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Hoffmann, R. A wiki for the life sciences where authorship matters. Nature Genetics (2008)
 
 
 

First evidence that drugs of abuse produce behavioral sensitization and cross sensitization in planarians.

Behavioral sensitization in mammals, including humans, is sensitive to factors such as administration route, testing environment, and pharmacokinetic confounds, unrelated to the drugs themselves that are difficult to eliminate. Simpler animals less susceptible to these confounding influences may be advantageous substitutes for studying sensitization. We tested this hypothesis by determining whether planarians display sensitization and cross sensitization to cocaine and glutamate. Planarian hyperactivity was quantified as the number of C-like hyperkinesias during a 1-min drug exposure. Planarians exposed initially to cocaine (or glutamate) on day 1 were challenged with cocaine (or glutamate) after 2 or 6 days of abstinence. Acute cocaine or glutamate produced concentration-related hyperactivity. Cocaine or glutamate challenge after 2 and 6 days of abstinence enhanced the hyperactivity, indicating the substances produced planarian behavioral sensitization. Cross-sensitization experiments showed that cocaine produced greater hyperactivity in planarians earlier exposed to glutamate than in glutamate-naive planarians, and vice versa. Behavioral responses were pharmacologically selective because neither scopolamine nor caffeine produced planarian behavioral sensitization despite causing hyperactivity after initial administration, and acute gamma-aminobutyric acid did not cause hyperactivity. Demonstration of pharmacologically selective behavioral sensitization in planarians suggests that these flatworms represent a sensitive in-vivo model to study cocaine behavioral sensitization and to screen potential abuse-deterrent therapeutics.[1]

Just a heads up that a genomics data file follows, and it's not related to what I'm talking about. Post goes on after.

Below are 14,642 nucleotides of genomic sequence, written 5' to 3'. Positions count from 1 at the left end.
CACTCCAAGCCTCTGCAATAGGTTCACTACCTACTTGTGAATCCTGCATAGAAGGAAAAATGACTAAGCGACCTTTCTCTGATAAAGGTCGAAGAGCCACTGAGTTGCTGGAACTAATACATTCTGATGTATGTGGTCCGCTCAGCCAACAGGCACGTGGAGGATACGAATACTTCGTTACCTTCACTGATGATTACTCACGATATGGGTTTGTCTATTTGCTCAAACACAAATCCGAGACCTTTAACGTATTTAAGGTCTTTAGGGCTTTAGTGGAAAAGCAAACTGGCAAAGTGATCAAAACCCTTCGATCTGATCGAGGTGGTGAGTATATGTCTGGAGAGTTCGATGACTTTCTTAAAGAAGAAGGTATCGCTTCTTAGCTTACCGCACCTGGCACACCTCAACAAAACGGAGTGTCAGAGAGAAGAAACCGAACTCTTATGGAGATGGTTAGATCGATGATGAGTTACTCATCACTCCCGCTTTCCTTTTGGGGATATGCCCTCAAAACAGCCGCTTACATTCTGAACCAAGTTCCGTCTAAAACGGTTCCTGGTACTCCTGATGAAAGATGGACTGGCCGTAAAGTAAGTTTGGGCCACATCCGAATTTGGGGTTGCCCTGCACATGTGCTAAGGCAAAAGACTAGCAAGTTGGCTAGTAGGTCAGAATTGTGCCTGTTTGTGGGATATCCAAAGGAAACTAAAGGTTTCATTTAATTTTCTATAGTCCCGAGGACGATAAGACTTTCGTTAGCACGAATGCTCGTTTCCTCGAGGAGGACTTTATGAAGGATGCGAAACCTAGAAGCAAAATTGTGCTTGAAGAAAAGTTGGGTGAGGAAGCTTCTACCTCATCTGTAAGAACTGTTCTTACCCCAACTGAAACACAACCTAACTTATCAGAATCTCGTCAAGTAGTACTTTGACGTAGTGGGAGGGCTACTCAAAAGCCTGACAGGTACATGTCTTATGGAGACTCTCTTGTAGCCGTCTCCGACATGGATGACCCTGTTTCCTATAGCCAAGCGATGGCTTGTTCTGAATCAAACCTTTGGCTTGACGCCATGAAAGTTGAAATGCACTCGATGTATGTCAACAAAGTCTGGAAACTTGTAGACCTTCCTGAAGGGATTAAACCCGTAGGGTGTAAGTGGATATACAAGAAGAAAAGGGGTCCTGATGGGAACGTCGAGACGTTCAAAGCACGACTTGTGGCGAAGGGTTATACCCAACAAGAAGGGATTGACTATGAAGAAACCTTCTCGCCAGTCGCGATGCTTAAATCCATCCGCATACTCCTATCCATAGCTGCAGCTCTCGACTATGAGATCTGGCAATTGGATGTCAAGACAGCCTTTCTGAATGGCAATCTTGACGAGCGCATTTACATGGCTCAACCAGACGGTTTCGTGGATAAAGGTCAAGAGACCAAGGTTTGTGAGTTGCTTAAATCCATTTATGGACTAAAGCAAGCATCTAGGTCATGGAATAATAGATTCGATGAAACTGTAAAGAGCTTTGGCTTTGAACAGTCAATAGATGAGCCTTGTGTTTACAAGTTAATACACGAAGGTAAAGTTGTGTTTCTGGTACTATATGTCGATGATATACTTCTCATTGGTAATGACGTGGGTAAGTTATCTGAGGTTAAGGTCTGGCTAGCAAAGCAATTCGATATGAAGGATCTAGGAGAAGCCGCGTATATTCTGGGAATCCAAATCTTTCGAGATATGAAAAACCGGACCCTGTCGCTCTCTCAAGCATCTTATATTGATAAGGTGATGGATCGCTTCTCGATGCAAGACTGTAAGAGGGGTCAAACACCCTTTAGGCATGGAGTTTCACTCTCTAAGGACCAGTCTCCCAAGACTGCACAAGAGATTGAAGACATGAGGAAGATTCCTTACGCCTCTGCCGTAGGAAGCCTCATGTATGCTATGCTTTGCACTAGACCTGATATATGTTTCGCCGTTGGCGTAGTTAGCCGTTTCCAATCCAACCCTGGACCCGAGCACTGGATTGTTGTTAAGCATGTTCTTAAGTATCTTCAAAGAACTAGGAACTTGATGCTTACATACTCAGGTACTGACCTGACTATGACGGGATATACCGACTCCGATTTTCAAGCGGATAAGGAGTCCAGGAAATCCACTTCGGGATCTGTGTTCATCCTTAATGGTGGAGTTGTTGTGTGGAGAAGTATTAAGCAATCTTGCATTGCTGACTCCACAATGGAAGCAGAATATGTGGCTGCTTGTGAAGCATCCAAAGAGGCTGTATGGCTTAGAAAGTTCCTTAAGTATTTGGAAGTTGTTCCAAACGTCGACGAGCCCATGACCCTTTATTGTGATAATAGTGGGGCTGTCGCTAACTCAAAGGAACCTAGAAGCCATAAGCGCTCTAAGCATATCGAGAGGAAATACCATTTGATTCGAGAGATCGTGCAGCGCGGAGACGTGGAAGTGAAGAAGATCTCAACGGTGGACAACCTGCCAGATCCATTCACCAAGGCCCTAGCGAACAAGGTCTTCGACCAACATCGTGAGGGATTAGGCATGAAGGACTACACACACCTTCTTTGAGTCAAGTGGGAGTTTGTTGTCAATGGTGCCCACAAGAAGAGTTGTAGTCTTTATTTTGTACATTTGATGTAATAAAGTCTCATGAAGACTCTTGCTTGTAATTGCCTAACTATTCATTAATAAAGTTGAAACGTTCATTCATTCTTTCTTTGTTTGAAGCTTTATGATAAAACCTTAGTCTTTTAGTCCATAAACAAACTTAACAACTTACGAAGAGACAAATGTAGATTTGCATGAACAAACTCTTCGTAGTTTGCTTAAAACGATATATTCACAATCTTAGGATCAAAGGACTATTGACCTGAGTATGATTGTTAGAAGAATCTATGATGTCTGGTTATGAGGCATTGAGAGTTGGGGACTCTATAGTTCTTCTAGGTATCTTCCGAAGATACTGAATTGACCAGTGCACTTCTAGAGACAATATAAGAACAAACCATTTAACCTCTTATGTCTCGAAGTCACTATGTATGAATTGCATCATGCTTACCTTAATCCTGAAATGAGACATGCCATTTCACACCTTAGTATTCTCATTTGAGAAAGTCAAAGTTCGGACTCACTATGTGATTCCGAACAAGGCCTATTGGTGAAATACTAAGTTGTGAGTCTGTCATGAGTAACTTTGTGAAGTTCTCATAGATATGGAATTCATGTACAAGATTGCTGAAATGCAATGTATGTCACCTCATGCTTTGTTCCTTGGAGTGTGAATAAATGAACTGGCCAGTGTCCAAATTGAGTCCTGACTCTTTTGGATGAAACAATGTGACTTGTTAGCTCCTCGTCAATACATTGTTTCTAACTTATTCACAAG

References

  1. First evidence that drugs of abuse produce behavioral sensitization and cross sensitization in planarians. Rawls, S.M., Patil, T., Yuvasheva, E., Raffa, R.B. Behav. Pharmacol (2010) [Pubmed]
 
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